Marrieds at the Movies: 'Carrie' on with a Date?

Every Friday night, sends cinephiles (and newlyweds) Sarah and Joe Piccirillo to see a film. Afterwards, they answer a few questions about it. Below is their discussion.


Synopsis: In this remake of the Stephen King classic, Chloë Grace Moretz plays Carrie White, a bullied teenage girl with telekinetic powers who is pushed too far by her cruel classmates. With Julianne Moore.

Was this a good date movie?

Sarah: Nope. I’m going to go out on a limb and say that a movie that includes both period blood and pig’s blood is not a good date movie.

Joe: But it does offer an open-minded take on marital rape. I agree with you, though, It’s not scary or campy or fun. Your date is going to think you’re just as unoriginal as this remake.


Does the movie stand on its own?

Sarah: Definitely not. Because a lot of the catchphrases (or catch-taunts?) are dated, a shot-for-shot remake only adds an odd, inaccessible flavor to the teens in the story.

Joe: No. The movie felt like an “And then” conversation, like the shooting script was a printed plot synopsis from Wikipedia.

Sarah: It doesn’t force you to feel anything – not much in the way of empathy for Carrie, not hatred of the other kids or the whole school, not fear of her mother. Without these emotional traps, the sadness and the horror don’t translate.

Joe: Right. Nothing felt organic: the tension wasn’t properly built up (so that when Carrie goes nuts at the prom, you understand her rage), and Chloë’s acting is too binary (1: scared-and-wounded animal 2: self-actualized seamstress), which means that you don’t see or believe her transformation.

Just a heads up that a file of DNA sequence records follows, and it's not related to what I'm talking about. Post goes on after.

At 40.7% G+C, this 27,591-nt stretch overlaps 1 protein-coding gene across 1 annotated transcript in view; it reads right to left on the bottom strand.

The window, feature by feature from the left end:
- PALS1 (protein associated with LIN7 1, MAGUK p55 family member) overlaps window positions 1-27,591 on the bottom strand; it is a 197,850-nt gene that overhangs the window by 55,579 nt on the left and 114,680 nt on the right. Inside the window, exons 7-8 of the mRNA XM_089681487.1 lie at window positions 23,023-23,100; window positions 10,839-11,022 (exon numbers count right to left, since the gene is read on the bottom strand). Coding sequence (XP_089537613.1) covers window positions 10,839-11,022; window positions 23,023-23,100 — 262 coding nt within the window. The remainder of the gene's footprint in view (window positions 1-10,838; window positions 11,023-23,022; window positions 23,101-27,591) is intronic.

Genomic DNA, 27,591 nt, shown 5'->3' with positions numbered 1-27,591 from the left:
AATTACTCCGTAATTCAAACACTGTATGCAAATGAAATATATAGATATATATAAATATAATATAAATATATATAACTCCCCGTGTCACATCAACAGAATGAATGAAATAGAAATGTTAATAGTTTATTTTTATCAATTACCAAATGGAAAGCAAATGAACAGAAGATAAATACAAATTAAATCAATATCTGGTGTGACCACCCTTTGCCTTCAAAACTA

Sarah: The themes in Carrie are timeless – religious fundamentalism, child abuse, bullying, sexual awakening – and the movie skates over all of them like none of them matters.


Was it scary?

Sarah: No. There was a high and creative death count but very little mood building. The music and lighting were blah and when Carrie goes on a rampage the deaths are hammy.

Joe: Not scary at all. At first I thought the story simply lost its impact over time but that’s not true. After rewatching the original, the De Palma version still works, which is depressing since this is a shot-for-shot remake. How can you fail so badly when you have a successful template to follow?

Sarah: There was some creepiness and some grossness – most of it from Julianne Moore. In this version, Margaret White was more demonstratively self-mutilating and I preferred not to watch the scenes of her scratching her skin off and stabbing herself with crap.


What will you be thinking about tomorrow?

Joe: Tommy’s utter douchebaggery whenever he’s not speaking to Carrie.

Sarah: The triple take during the pig’s-blood scene.

Joe:  How the movie’s attempt to dial back the cruelty completely dilutes the story. In the infamous shower scene, Carrie gets her period and is tormented by her classmates, who throw tampons at her. You’re supposed to feel Carrie’s oppression, but in this version, the bullies are pretty reasonable and even offer to help her out. It’s Carrie’s continued shrieking and rolling around the shower floor like a rabid dog that basically forces the girls to make fun of her. Frankly, I thought she deserved to be tormented. I shouldn’t feel that way.

Sarah: This version of Carrie is much more a revenge fantasy than the story of a traumatized girl who is pushed too far. When she’s got more sass and power, she seems like the kind of girl who could negotiate the (very mild) bullying without having to kill her classmates. This movie makes her the evil weirdo.


Wait, was this movie made by the bullies?

Joe: Yeah, you could argue that if the mother had the courage to murder Carrie as a baby, so many more people would have lived. And to be fair, she kind of was possessed by the devil so…

Sarah: My favorite part was when Carrie’s mom clasps Carrie’s hands hopefully before prom and says, “Let’s take the dress off and burn it together!” Great alternative to prom night, mom. You’re really selling it.



Sarah: Absolutely skip it.

Joe: Skip it. See the original.


Sarah and Joe are writers/editors who live in Boston. They met in a bar and married within a year. They love to argue about early Woody Allen films and old romantic comedies. They both agree to hate musicals.





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